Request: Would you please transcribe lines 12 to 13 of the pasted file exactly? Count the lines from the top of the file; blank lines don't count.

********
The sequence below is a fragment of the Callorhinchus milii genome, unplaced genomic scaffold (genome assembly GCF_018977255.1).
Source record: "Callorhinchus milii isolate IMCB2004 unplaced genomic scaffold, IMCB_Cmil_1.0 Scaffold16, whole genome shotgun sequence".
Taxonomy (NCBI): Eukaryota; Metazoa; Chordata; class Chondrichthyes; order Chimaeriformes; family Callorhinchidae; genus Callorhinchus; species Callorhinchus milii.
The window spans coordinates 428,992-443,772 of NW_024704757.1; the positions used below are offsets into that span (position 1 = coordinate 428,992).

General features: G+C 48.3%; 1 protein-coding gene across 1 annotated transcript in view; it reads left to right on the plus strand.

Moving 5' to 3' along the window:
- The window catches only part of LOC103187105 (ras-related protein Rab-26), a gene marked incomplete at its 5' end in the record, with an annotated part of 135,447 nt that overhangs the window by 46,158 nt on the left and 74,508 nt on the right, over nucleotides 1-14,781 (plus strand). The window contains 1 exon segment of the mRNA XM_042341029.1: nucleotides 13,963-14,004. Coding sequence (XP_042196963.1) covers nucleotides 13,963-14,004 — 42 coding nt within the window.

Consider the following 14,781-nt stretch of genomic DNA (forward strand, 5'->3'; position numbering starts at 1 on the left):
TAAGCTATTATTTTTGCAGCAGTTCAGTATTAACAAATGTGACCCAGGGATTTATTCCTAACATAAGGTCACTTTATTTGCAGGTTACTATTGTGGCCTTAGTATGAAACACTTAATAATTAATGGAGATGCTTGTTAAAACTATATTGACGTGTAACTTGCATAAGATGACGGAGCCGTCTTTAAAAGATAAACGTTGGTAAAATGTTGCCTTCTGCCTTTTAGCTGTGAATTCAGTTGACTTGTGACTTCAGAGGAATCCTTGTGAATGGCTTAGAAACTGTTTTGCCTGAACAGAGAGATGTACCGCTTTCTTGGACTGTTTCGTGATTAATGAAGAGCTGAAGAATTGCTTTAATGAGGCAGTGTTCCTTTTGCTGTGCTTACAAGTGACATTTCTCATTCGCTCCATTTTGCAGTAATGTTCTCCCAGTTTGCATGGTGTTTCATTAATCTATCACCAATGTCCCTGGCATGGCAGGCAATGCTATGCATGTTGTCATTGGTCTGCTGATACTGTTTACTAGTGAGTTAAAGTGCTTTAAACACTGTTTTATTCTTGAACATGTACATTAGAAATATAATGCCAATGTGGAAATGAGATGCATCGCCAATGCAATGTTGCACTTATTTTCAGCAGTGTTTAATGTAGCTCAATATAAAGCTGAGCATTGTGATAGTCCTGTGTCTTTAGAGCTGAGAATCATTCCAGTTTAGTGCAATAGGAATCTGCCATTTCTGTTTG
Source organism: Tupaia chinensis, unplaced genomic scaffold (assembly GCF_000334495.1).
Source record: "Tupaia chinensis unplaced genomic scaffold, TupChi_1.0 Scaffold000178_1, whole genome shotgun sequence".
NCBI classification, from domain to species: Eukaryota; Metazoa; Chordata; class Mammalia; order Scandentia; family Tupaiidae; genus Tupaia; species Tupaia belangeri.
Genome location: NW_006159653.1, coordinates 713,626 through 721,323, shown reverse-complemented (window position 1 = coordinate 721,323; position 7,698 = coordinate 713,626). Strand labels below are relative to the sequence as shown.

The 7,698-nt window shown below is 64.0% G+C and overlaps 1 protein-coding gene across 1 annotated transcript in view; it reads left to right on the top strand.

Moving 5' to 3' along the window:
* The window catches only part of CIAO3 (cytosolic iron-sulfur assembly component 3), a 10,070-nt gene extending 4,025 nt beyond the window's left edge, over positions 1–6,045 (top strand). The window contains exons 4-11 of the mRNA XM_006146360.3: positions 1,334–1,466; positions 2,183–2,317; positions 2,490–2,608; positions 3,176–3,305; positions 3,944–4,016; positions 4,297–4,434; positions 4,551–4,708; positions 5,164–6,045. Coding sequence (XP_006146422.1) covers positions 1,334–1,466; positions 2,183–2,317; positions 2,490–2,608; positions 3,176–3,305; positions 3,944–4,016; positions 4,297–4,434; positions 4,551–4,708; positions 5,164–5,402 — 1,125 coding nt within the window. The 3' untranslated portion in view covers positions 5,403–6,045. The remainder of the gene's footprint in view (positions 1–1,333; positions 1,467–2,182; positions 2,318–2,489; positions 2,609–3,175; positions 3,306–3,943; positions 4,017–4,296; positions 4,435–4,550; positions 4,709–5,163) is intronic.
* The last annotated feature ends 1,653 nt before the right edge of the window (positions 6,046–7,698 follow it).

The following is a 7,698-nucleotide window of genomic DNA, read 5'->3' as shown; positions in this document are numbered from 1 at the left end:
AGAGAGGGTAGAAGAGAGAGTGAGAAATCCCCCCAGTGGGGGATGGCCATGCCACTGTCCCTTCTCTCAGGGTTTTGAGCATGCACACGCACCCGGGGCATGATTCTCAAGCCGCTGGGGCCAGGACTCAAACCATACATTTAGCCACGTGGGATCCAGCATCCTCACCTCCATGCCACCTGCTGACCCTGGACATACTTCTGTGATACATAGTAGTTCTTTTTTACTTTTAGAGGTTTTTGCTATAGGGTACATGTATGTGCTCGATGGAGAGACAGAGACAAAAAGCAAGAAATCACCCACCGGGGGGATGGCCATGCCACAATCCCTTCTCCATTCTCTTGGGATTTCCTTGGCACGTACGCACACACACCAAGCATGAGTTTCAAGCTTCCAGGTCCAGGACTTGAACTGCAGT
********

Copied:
NCBI classification, from domain to species: Eukaryota; Metazoa; Chordata; class Mammalia; order Scandentia; family Tupaiidae; genus Tupaia; species Tupaia belangeri.
Genome location: NW_006159653.1, coordinates 713,626 through 721,323, shown reverse-complemented (window position 1 = coordinate 721,323; position 7,698 = coordinate 713,626). Strand labels below are relative to the sequence as shown.